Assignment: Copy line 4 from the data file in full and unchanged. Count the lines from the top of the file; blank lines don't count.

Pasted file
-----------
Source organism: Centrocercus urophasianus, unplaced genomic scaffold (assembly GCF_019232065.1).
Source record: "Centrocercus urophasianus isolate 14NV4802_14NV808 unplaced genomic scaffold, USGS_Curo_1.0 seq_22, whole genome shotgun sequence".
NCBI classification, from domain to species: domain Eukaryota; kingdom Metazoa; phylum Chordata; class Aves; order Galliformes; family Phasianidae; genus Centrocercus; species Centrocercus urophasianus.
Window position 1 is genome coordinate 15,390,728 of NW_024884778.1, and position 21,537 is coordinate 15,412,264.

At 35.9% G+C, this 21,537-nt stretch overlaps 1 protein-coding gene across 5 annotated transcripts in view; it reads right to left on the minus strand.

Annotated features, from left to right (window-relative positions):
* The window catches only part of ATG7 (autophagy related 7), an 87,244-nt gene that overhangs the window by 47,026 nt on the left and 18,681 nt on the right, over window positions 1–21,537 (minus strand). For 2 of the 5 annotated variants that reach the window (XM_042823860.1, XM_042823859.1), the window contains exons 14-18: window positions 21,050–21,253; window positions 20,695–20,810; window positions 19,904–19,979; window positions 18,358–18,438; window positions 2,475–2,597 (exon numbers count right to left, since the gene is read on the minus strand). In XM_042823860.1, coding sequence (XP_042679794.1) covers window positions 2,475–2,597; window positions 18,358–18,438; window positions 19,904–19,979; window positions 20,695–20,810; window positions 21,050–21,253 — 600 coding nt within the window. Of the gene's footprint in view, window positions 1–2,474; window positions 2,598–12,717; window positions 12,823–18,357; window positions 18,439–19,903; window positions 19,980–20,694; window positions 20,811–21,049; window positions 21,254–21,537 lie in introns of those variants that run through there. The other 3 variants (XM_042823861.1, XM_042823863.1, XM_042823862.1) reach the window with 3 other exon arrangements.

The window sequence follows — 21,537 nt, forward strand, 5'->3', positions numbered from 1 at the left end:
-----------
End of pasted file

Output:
Window position 1 is genome coordinate 15,390,728 of NW_024884778.1, and position 21,537 is coordinate 15,412,264.